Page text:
Image: Caulerpa seaweeds can help in preventing obesity, metabolic disorders

(Natural News) Researchers from South Korea’s Mokpo National University found that a type of seaweed native to their region can potentially manage symptoms of obesity, as well as its complications. Their research, published in Nutrition Research, identified a type of edible seaweed known as okdeonggul (Caulerpa okamurae) to have anti-obesity properties, based on a high-fat diet murine model.

Seaweeds have been a part of a traditional diet in countries such as Korea, Japan, and even coastal areas of China. Multiple studies have identified the health benefits of eating seaweeds, especially those of the Caulerpa genus. A study from the University of Putra Malaysia found that eating sea grapes (C. lentillifera) can help with weight loss and cholesterol management, based on animal studies. Other species of Caulerpa have also been considered as functional food. In particular, a research article presented in the International Symposium on Aquatic Product Processing looked at C. racemosa — also referred to as sea grapes — for its potential to be used as a functional food, thanks to its impressive nutrient profile and antioxidant effects.

In their study, the researchers induced obesity by feeding mice with a high-fat diet. Those in the experiment group were pre-treated with an ethanolic extract of okdeonggul. The results indicated that treating mice with the extract inhibited the buildup of fat cells in their body. In addition, it effectively regulated the production of adipose cells, which are linked to increased levels of body fat, and reduced biomarkers associated with obesity. Mice treated with okdeonggul extract also had lower levels of body fat, as well as liver weight, compared to the rats that were not treated beforehand. Similarly, body markers for weight gain, including total cholesterol, blood glucose, and liver lipid levels were significantly lower than those in control.

Mother Nature's micronutrient secret: Organic Broccoli Sprout Capsules now available, delivering 280mg of high-density nutrition, including the extraordinary "sulforaphane" and "glucosinolate" nutrients found only in cruciferous healing foods. Every lot laboratory tested. See availability here.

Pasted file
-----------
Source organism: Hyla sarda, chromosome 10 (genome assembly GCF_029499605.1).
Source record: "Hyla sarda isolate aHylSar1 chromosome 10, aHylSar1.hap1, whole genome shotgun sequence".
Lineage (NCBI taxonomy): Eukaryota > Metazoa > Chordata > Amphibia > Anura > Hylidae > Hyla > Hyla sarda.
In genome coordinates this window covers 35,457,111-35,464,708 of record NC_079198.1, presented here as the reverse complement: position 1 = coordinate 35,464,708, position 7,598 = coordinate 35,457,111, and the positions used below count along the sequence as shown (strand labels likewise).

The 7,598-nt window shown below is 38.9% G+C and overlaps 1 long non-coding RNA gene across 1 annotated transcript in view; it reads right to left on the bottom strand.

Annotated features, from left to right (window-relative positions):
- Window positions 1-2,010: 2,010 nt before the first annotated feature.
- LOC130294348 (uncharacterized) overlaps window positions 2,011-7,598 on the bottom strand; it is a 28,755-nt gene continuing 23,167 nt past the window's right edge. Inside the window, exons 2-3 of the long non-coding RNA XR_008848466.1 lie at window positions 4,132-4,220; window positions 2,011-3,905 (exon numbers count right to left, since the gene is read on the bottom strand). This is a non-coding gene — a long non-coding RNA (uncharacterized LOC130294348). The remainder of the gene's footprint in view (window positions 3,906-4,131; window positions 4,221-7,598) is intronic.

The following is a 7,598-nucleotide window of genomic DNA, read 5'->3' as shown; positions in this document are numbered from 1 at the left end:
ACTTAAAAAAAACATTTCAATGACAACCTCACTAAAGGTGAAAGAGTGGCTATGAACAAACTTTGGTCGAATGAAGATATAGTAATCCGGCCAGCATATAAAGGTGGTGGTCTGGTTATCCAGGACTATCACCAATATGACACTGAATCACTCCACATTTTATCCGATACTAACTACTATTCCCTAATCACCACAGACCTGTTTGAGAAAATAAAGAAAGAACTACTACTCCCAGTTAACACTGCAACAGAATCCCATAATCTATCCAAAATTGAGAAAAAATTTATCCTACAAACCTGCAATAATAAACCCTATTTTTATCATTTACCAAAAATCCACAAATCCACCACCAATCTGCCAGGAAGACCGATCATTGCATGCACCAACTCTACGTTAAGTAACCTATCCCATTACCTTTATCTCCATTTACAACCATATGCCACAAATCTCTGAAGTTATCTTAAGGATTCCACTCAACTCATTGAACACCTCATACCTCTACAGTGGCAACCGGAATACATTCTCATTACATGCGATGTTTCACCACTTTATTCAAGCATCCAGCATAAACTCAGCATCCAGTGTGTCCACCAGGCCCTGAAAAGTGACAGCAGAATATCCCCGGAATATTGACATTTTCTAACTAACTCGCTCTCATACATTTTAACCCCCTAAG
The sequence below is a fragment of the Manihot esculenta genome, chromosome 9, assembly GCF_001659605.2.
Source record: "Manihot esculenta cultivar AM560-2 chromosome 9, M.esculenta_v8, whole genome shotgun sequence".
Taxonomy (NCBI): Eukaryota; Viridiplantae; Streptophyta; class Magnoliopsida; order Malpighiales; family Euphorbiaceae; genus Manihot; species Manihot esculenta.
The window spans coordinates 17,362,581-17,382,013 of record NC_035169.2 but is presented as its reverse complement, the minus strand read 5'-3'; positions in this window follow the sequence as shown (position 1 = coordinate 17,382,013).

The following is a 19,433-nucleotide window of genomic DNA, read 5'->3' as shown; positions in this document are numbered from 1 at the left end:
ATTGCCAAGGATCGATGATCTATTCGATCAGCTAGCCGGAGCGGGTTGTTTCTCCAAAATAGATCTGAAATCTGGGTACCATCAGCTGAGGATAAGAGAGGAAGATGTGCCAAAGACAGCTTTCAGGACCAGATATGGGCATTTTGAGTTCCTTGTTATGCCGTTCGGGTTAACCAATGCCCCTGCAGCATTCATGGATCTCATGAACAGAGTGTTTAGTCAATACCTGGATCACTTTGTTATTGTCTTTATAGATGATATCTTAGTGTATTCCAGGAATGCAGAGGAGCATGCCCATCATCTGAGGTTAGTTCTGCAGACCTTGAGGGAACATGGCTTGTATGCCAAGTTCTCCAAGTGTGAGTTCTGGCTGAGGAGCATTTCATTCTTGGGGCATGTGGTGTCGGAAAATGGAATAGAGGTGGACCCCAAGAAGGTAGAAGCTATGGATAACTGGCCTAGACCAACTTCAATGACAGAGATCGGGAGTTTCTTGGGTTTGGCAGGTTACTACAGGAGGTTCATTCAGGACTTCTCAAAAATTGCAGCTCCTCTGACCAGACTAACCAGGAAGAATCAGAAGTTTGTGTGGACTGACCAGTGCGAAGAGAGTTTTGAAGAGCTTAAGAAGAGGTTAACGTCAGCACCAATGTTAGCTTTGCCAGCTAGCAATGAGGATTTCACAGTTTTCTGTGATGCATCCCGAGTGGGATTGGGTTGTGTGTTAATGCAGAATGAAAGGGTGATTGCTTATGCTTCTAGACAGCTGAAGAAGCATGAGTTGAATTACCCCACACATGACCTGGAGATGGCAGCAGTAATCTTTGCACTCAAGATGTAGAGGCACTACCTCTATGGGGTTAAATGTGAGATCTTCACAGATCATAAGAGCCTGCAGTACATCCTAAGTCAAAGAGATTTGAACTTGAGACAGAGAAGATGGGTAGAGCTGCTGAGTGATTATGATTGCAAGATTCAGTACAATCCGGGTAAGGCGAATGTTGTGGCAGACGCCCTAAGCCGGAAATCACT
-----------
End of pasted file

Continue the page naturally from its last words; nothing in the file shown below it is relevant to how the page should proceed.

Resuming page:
According to the researchers, the effects demonstrated by okdeonggul were similar to that of Garcinia cambogia, another natural supplement used for weight loss.

“These findings suggest that C. okamurae may be used as a possible treatment option for the management of obesity and associated metabolic disorders,” they wrote in their report. (Related: Edible seaweeds hold great potential for preventing diabetes and lowering blood pressure.)

A really healthy superfood

These days, it’s not just sushi that has seaweed. Health stores are now stocking up on seaweed-derived supplements and functional foods — an indicator that people are starting to warm up to the fact that they can get many health benefits from these so-called “sea vegetables.” While the study focused on Caulerpa seaweeds, it’s worth noting that there are at least 10,000 species of seaweed that scientists have currently identified, which means that there could be more nutritious and diverse types that are just waiting to be discovered.

The most popular edible seaweed, undoubtedly, is nori, but other known variants included wakame, spirulina, kelp, and dulse. Still, no matter the type, these superfoods are packed with nutrients, including calcium, copper, iron, and iodine. Seaweeds are also rich in vitamin K and folic acid, and they’re a good source of protein and fiber.

Aside from being really nutritious, seaweed consumption is linked to increased lifespans. In a review published in the American Journal of Agricultural and Food Chemistry, researchers found that eating seaweeds is linked to improved blood pressure and better heart health.

Sources include:

Health.news

LiebertPub.com

KNEPublishing.com

ScienceDirect.com

BBCGoodFood.com


Receive Our Free Email Newsletter

Get independent news alerts on natural cures, food lab tests, cannabis medicine, science, robotics, drones, privacy and more.


Disqus